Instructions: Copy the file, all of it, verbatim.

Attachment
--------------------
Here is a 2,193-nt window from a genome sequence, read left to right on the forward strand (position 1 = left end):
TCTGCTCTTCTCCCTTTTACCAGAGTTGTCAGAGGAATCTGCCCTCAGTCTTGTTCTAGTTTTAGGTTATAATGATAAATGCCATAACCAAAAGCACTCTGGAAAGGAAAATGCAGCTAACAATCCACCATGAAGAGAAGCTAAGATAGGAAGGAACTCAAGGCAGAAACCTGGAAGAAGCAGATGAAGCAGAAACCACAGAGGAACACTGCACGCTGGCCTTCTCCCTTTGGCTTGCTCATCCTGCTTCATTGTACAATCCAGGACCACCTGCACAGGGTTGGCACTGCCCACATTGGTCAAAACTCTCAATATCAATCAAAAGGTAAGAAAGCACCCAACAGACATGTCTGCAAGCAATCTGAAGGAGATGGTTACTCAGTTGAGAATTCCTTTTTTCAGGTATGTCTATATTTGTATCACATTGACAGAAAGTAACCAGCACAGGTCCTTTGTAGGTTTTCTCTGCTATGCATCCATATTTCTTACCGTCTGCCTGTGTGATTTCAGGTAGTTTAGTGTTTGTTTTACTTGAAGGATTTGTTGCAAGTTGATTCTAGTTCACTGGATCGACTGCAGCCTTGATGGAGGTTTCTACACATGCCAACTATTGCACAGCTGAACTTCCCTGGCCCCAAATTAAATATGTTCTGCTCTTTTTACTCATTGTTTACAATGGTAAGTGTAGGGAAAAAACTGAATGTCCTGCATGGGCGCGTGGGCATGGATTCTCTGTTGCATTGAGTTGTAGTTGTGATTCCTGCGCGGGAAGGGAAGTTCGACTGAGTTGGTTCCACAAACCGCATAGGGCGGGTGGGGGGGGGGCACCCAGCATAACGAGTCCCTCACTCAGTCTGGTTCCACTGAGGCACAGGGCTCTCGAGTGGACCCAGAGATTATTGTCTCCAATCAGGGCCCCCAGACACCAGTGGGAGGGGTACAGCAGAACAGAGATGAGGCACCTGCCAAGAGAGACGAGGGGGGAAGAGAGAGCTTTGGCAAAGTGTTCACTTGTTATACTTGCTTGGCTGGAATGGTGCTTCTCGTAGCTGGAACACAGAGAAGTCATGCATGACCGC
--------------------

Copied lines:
Here is a 2,193-nt window from a genome sequence, read left to right on the forward strand (position 1 = left end):
TCTGCTCTTCTCCCTTTTACCAGAGTTGTCAGAGGAATCTGCCCTCAGTCTTGTTCTAGTTTTAGGTTATAATGATAAATGCCATAACCAAAAGCACTCTGGAAAGGAAAATGCAGCTAACAATCCACCATGAAGAGAAGCTAAGATAGGAAGGAACTCAAGGCAGAAACCTGGAAGAAGCAGATGAAGCAGAAACCACAGAGGAACACTGCACGCTGGCCTTCTCCCTTTGGCTTGCTCATCCTGCTTCATTGTACAATCCAGGACCACCTGCACAGGGTTGGCACTGCCCACATTGGTCAAAACTCTCAATATCAATCAAAAGGTAAGAAAGCACCCAACAGACATGTCTGCAAGCAATCTGAAGGAGATGGTTACTCAGTTGAGAATTCCTTTTTTCAGGTATGTCTATATTTGTATCACATTGACAGAAAGTAACCAGCACAGGTCCTTTGTAGGTTTTCTCTGCTATGCATCCATATTTCTTACCGTCTGCCTGTGTGATTTCAGGTAGTTTAGTGTTTGTTTTACTTGAAGGATTTGTTGCAAGTTGATTCTAGTTCACTGGATCGACTGCAGCCTTGATGGAGGTTTCTACACATGCCAACTATTGCACAGCTGAACTTCCCTGGCCCCAAATTAAATATGTTCTGCTCTTTTTACTCATTGTTTACAATGGTAAGTGTAGGGAAAAAACTGAATGTCCTGCATGGGCGCGTGGGCATGGATTCTCTGTTGCATTGAGTTGTAGTTGTGATTCCTGCGCGGGAAGGGAAGTTCGACTGAGTTGGTTCCACAAACCGCATAGGGCGGGTGGGGGGGGGGCACCCAGCATAACGAGTCCCTCACTCAGTCTGGTTCCACTGAGGCACAGGGCTCTCGAGTGGACCCAGAGATTATTGTCTCCAATCAGGGCCCCCAGACACCAGTGGGAGGGGTACAGCAGAACAGAGATGAGGCACCTGCCAAGAGAGACGAGGGGGGAAGAGAGAGCTTTGGCAAAGTGTTCACTTGTTATACTTGCTTGGCTGGAATGGTGCTTCTCGTAGCTGGAACACAGAGAAGTCATGCATGACCGC